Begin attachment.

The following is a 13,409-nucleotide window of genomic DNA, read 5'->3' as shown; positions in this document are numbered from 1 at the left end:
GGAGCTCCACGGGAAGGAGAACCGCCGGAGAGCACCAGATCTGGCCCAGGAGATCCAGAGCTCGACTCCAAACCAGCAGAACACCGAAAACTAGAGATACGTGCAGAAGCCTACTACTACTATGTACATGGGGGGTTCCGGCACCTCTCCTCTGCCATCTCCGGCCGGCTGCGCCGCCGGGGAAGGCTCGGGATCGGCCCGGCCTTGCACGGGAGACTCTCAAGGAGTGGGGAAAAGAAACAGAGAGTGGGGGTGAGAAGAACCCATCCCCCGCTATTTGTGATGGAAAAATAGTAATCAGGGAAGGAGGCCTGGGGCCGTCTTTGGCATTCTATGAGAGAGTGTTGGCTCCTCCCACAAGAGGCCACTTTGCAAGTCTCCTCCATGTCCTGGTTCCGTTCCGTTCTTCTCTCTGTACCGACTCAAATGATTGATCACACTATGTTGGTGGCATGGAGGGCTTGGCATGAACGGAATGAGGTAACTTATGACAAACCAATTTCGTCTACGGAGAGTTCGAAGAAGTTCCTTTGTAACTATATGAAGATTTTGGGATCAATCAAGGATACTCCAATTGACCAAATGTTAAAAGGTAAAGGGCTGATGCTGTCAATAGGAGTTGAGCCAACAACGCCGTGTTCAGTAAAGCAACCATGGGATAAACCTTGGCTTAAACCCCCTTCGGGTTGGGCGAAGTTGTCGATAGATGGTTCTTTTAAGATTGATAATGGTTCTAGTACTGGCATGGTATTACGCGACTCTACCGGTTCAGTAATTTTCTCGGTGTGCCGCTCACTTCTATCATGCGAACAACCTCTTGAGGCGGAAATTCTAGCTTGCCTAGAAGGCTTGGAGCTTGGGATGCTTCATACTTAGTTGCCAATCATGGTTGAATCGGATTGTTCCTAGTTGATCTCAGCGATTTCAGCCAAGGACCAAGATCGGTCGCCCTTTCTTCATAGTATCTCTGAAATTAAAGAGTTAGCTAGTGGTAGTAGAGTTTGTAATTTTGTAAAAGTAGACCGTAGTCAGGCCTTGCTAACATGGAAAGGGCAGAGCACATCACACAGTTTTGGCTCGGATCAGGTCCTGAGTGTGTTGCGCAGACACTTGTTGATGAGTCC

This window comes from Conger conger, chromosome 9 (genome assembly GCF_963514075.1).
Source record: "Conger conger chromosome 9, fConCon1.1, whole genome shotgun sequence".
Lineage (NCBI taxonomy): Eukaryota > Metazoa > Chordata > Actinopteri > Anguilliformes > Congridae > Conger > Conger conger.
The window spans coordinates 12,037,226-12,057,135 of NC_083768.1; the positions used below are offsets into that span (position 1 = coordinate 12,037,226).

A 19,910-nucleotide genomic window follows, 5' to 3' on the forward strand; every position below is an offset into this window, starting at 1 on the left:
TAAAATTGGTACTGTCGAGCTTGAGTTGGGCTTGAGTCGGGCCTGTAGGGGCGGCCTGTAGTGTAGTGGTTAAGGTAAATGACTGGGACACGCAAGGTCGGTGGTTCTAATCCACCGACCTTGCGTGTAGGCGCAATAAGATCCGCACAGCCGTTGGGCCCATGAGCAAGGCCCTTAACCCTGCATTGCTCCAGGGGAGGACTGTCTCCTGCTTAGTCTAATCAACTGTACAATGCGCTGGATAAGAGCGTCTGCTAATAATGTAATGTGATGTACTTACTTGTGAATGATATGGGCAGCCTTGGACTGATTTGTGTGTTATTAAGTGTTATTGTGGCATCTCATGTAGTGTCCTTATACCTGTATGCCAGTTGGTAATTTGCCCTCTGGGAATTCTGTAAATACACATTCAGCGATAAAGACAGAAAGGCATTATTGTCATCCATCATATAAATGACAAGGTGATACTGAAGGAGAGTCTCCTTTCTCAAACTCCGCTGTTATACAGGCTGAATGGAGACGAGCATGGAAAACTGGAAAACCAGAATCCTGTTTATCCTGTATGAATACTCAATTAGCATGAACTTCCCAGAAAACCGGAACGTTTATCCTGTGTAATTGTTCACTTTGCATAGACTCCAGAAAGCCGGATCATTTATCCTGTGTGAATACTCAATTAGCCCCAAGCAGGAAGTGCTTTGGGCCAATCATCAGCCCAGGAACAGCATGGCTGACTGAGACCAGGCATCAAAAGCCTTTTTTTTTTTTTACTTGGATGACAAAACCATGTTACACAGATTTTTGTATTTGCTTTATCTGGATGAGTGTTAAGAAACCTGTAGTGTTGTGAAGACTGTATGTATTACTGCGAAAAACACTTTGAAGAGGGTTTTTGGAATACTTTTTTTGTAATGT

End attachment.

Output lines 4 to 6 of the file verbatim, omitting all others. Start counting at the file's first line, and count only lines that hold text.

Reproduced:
Source record: "Conger conger chromosome 9, fConCon1.1, whole genome shotgun sequence".
Lineage (NCBI taxonomy): Eukaryota > Metazoa > Chordata > Actinopteri > Anguilliformes > Congridae > Conger > Conger conger.
The window spans coordinates 12,037,226-12,057,135 of NC_083768.1; the positions used below are offsets into that span (position 1 = coordinate 12,037,226).